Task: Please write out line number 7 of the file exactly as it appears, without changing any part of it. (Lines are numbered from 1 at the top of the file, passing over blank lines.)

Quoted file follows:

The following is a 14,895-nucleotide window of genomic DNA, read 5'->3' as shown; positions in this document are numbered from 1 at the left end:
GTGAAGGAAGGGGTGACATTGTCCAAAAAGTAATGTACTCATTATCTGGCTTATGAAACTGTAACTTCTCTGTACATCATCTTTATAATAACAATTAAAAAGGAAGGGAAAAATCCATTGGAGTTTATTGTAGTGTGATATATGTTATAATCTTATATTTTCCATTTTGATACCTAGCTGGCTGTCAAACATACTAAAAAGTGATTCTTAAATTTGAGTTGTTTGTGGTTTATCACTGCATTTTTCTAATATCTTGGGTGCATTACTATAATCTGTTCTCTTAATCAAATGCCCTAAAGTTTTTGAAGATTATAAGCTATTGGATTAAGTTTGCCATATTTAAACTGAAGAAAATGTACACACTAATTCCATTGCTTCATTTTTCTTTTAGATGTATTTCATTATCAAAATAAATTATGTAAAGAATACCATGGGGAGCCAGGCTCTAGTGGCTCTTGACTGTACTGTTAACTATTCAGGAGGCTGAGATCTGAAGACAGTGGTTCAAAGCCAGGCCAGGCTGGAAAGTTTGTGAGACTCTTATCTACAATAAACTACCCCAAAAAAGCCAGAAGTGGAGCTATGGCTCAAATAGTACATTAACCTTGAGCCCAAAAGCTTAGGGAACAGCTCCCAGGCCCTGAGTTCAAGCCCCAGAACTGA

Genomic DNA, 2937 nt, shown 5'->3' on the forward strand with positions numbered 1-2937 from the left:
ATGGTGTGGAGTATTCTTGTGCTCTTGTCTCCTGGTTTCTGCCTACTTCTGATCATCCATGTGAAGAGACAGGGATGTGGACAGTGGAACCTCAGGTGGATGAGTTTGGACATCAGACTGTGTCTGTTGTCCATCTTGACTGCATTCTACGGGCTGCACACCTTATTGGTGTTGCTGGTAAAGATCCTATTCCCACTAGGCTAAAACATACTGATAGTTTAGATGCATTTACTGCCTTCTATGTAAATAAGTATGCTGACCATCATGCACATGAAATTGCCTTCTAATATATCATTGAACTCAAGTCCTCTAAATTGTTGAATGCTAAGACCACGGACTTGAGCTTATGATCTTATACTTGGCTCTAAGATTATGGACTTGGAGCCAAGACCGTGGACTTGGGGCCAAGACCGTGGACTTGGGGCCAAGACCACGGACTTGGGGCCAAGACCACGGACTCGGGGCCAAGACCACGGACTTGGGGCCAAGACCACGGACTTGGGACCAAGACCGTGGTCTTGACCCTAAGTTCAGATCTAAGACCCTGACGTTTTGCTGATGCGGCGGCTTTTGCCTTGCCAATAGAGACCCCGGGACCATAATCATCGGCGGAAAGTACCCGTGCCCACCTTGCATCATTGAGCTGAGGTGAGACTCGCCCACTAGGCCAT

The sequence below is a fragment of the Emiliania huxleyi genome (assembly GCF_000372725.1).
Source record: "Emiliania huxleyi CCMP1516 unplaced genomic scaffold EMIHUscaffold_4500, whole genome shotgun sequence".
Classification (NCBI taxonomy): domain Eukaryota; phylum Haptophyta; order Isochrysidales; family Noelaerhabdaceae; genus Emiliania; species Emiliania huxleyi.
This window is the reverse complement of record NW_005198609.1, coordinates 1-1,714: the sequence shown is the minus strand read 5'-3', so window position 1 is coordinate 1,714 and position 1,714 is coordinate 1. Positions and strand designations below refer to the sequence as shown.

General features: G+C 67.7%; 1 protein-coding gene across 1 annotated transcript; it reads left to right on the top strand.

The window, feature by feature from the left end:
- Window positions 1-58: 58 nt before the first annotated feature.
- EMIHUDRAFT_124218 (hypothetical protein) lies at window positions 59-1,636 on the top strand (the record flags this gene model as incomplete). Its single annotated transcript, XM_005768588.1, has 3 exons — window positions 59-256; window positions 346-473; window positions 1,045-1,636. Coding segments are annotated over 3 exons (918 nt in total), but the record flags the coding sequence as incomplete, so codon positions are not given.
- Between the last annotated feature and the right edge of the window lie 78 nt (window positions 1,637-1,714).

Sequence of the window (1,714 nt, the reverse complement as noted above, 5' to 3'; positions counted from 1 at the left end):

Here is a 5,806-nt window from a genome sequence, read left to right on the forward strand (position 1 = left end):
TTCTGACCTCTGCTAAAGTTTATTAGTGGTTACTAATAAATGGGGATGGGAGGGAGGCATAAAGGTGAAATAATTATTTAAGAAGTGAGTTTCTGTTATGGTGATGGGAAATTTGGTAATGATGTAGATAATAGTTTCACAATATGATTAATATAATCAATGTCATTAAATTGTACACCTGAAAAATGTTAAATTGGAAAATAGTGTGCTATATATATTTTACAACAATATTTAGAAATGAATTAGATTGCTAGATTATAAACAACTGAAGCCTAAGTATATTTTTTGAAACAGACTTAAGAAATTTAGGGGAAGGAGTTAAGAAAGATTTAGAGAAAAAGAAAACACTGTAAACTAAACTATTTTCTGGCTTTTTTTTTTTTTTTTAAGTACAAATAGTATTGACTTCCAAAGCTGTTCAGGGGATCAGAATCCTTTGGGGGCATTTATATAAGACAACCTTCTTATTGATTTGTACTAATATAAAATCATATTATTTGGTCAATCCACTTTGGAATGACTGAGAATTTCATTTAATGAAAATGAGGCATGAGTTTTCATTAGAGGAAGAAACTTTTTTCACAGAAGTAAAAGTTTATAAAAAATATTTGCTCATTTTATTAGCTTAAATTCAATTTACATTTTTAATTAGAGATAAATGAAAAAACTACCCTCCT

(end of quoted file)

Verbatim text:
Classification (NCBI taxonomy): domain Eukaryota; phylum Haptophyta; order Isochrysidales; family Noelaerhabdaceae; genus Emiliania; species Emiliania huxleyi.